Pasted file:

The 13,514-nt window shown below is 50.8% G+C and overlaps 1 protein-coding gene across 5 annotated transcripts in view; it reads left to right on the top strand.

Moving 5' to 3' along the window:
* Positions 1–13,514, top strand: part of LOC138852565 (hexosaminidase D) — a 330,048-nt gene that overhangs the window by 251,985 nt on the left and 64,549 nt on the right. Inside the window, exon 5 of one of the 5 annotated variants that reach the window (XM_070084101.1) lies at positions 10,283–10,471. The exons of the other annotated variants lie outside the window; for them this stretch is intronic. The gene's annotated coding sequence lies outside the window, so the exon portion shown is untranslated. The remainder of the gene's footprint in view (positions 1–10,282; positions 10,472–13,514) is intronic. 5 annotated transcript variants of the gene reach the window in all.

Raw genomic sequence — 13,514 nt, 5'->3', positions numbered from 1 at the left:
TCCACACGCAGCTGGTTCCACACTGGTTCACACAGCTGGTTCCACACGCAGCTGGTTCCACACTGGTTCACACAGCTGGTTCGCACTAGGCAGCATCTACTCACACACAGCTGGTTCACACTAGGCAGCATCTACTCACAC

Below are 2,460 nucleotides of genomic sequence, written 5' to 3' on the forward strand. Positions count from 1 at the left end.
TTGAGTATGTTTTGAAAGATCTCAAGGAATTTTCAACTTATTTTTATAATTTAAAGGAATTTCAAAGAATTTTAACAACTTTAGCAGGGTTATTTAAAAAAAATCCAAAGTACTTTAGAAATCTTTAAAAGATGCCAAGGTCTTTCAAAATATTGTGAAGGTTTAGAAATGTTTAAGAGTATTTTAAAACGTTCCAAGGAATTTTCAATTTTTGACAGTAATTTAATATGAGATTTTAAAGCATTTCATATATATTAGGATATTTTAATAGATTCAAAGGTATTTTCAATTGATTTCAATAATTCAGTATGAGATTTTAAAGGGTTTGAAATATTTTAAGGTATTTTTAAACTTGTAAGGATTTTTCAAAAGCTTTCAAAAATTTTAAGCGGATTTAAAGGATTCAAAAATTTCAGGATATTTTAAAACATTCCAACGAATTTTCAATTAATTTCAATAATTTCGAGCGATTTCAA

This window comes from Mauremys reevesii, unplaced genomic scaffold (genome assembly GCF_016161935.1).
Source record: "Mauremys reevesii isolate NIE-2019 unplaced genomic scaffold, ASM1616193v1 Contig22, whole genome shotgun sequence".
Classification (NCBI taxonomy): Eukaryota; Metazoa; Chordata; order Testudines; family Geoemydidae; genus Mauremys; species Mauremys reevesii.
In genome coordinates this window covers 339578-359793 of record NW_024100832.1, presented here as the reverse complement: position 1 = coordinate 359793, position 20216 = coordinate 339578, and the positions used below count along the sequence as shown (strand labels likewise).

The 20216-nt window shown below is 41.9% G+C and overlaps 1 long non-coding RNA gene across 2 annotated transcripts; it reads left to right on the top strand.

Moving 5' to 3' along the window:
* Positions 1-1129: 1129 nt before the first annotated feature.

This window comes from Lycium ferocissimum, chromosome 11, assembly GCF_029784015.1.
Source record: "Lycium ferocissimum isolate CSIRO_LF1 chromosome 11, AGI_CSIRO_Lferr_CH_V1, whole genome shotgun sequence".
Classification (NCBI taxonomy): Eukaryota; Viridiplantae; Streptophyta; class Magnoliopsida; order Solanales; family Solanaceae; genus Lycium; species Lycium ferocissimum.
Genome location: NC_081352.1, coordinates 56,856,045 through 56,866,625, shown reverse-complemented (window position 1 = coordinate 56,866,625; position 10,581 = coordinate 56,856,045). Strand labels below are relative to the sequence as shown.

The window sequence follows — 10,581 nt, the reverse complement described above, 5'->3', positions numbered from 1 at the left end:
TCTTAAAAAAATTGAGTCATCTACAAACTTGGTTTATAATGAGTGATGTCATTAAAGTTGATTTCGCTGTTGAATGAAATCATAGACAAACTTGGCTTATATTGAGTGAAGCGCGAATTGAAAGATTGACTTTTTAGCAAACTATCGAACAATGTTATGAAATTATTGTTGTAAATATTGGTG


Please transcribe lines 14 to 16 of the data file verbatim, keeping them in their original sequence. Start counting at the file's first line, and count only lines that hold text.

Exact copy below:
* Positions 1-1129: 1129 nt before the first annotated feature.

This window comes from Lycium ferocissimum, chromosome 11, assembly GCF_029784015.1.
Source record: "Lycium ferocissimum isolate CSIRO_LF1 chromosome 11, AGI_CSIRO_Lferr_CH_V1, whole genome shotgun sequence".